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BRP Bhaskar: Left looking for way forward
July 21, 2015
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Exclusive to The Gulf Today

 
After Communists seized power in Russia, Lenin, leader of the revolution, said, “The way to London and Paris is through Peking and Calcutta.”

The Chinese revolution a few decades later partially fulfilled the prophecy. India’s Communists, on whom fell the task of fulfilling the next part of the prophecy, now lie splintered into groups. While two groups are active in electoral politics, some others are engaged in armed struggles.

The Communist Party of India entered the electoral arena without giving up the objective of armed revolution. The parliamentary system enabled it to score successes in excess of what its strength warranted.

In 1952, with only 3.29 per cent of the votes polled, the CPI won 16 seats in the Lok Sabha and became the largest national opposition group. The Socialist Party, with a 10.59 per cent poll share, got only 12 seats as its votes were scattered widely, while the CPI’s were concentrated in a few states and big cities.

In 1957, the CPI seized power in Kerala state, securing a majority in the State Assembly with a minority of votes. A violent agitation launched by the opposition along with groups incensed by its land and education reform measures was used by the Centre as a pretext to dismiss its government.

In the wake of the Sino-Soviet rift, the CPI split into two. The intense rivalry between the two factions, which differed in their assessment of national and international situations, led the breakaway CPI (Marxist) into inveterate opposition to the Congress party and the remnant CPI supported even the Emergency regime of Indira Gandhi.

As the Soviet Union collapsed and China built up a formidable economy using capitalist methods, Communist parties around the world made ideological readjustments but the CPI-M and the CPI opted to brazen it out. The Left’s unassailable position in West Bengal and Tripura, where it had an unbroken run in power, and in Kerala, where it could come to power in alternate elections, helped to create an impression that all was well.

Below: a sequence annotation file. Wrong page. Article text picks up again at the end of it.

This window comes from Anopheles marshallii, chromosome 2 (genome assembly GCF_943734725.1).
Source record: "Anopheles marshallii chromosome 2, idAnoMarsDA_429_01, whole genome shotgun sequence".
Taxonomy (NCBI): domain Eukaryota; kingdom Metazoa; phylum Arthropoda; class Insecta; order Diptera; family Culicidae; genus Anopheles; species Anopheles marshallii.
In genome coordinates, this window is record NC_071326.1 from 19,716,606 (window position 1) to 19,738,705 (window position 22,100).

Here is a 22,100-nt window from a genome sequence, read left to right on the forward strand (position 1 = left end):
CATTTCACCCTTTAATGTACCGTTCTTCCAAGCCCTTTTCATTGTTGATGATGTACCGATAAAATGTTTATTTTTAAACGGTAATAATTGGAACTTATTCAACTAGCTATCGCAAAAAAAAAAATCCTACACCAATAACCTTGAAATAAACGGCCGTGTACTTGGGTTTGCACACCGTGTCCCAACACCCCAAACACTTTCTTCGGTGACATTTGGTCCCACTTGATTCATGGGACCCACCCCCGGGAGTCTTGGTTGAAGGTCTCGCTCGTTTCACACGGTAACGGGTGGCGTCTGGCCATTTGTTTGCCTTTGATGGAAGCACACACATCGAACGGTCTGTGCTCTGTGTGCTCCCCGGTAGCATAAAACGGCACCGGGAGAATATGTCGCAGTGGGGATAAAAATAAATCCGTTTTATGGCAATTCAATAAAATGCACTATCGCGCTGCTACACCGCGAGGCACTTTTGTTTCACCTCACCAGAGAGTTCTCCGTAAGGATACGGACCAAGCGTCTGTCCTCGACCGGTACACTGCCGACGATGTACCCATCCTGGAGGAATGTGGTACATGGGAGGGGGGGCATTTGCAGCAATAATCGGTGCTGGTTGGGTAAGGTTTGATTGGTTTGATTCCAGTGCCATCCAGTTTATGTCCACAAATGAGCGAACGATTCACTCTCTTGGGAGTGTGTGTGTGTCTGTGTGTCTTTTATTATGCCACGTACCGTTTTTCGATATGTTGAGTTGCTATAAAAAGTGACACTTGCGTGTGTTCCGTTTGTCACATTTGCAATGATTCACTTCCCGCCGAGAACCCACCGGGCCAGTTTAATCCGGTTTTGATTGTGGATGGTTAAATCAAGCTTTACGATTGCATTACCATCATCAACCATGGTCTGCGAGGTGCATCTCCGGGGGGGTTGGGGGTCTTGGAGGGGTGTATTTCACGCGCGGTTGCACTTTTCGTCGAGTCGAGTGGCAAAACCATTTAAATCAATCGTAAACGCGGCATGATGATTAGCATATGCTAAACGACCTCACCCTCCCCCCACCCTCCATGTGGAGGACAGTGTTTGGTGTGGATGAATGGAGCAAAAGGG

When the Congress party’s decline created political uncertainty at the national level CPI-M General Secretary Harkishen Singh Surjeet played a catalytic role in the formation of short-lived coalition governments at the Centre. In 2004, he brokered the formation of the Congress-led United Progressive Alliance government. The Left supported it from outside to keep the Bharatiya Janata Party out of power.

Surjeet’s successor, Prakash Karat, broke the alliance with the Congress in protest against the Indo-US civil nuclear pact. The UPA survived and went on to secure another five-year term. Karat’s subsequent efforts to promote new non-Congress, non-BJP coalitions came to naught.

The Left has been on the decline since then. The ruthless manner in which CPI-M cadres and policemen sought to implement an ill-conceived plan to seize farmers’ land and turn it over to industrialists created a backlash which resulted in loss of power in West Bengal in 2011. This was followed by massive desertions, which damaged the prospects of recovery.

In Kerala, too, there have been desertions but the state party has been making up the loss with new members. The dismal failure of the party’s campaigns against the highly discredited Congress-led state government is indicative of its inherent weakness.

With communalism on the rise and neoliberal policies hitting the poor hard, India now needs a strong Left more than ever. As the largest Left party, it is the CPI-M which has to provide the leadership in this regard but it needs to reinvent itself to undertake the task.

This year the party got a new General Secretary in Sitaram Yechury. Its West Bengal and Kerala units got new Secretaries too. All three were part of the leadership which brought the party to the present sorry state. They are yet to demonstrate the ability to steer the party along a new course.

Yechury has a handicap. He has to work with a Politburo packed with members who did not want him as General Secretary.

The West Bengal unit has decided to readmit former Lok Sabha Speaker Somnath Chatterjee, 86, and the Kerala unit has decided to take back feisty former minister KR Gowri Amma, 94, both of whom were expelled years ago. Their reinstatement is nothing more than a fine gesture. Young blood and new ideas are needed to save the party.

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 The author is a political analyst of reckoning
 

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